Renault has contacted the FIA regarding the new Formula 1 superlicence criteria that the governing body revealed earlier this week.
The French manufacturer's junior single-seater categories - Formula Renault 3.5 and 2.0 - were graded lower than expected, with FR3.5 worth fewer points than the Formula 3 European championship, and FR2.0 ranked below FIA-backed domestic Formula 4 series.
AUTOSPORT understands that the FIA's points system caused surprise at Renault this week, and that the manufacturer has reached out to the governing body to open a dialogue on the new arrangement.
It is also understood that the FIA contacted manufacturers, including Renault, in December saying that it planned to work on a superlicence points system over the course of 2015 after talking with several important stakeholders in junior single-seater racing.
The French manufacturer is now keen to establish if the points system revealed earlier this week is up for discussion.
Renault has also written to its teams - with a copy of its communication seen by AUTOSPORT - assuring them that "we will take all the opportunities to defend our championships".
TEAM REACTION MIXED
DAMS boss Jean-Paul Driot, who runs successful teams in GP2, FR3.5 and Formula E, believes that FR3.5 can still prosper despite the FIA's grading of the series, but he also believes that the matter needs to be discussed.
"I think there should be an objective discussion among the promoters of these championships, in order to have a decent consensus on what has to be done [with the ladder to F1]," he told AUTOSPORT.
"This is the only way I see it working - all these people have to sit down together, and they must come up with a joint solution.
"It could make things harder in 3.5, but there is a difference in budgets, and people who cannot afford GP2 will still go to 3.5.
"Anyhow, if you win the 3.5 championship it still means you are a good driver."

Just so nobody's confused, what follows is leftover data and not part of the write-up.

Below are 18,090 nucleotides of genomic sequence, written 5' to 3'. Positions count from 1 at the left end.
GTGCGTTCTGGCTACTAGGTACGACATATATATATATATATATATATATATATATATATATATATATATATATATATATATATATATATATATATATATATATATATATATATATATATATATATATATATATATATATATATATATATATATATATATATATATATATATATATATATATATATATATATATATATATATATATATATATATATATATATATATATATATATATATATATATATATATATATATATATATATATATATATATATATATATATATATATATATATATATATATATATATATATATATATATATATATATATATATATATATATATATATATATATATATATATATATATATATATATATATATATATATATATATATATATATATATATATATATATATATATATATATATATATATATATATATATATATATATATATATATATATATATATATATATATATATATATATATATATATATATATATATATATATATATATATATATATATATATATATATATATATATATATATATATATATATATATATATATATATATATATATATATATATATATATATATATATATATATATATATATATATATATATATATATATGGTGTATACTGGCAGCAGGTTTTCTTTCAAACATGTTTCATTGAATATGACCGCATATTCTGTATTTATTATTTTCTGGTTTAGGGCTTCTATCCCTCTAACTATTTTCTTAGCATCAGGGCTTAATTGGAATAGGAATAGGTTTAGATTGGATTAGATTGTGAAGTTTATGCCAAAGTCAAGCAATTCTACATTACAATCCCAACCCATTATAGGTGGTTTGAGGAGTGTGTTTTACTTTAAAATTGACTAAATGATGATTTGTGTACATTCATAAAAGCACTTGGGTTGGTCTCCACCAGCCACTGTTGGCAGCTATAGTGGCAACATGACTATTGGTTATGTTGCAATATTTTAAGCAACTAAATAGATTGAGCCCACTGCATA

Strakka Racing, which recently added an FR2.0 squad alongside its FR3.5 programme, fears that the FIA's grading of Renault's championships could make it harder to attract drivers.
"We were surprised by the decision, but we remain focused on these championships," said Strakka team principal Dan Walmsley.
"It could well be harder to attract drivers but once they talk to use and understand all the Renault championships offer in terms of experience and value, they will see they remain a really strong training ground.
"FR3.5 is a proven and credible feeder series for F1, and is considerably better value when compared to an F3 season."
Arden Motorsport, which runs cars in GP2, FR3.5 and has just started a team in the FIA F4-based MSA Formula in the UK, welcomed the FIA's efforts to tackle the F1 ladder.
Arden's sporting manager Julian Rouse told AUTOSPORT: "There's some surprises in there, but the idea is a positive one.
"I think it can help the junior categories on the whole, but obviously the new system will please some people and frustrate others.
"If it requires drivers to take a more structured route to F1, then hopefully that can help the current situation with the junior categories."
One senior figure from a major single-seater team that races in multiple categories, told AUTOSPORT that he was concerned about how the FIA had come to its ranking for each series.
"This is obviously a political move," said AUTOSPORT's source. "Clearly they want to make things a bit more restricted in terms of the number of championships.
"Otherwise I don't see how you can have so many points between 3.5 and GP2. There is no logical explanation."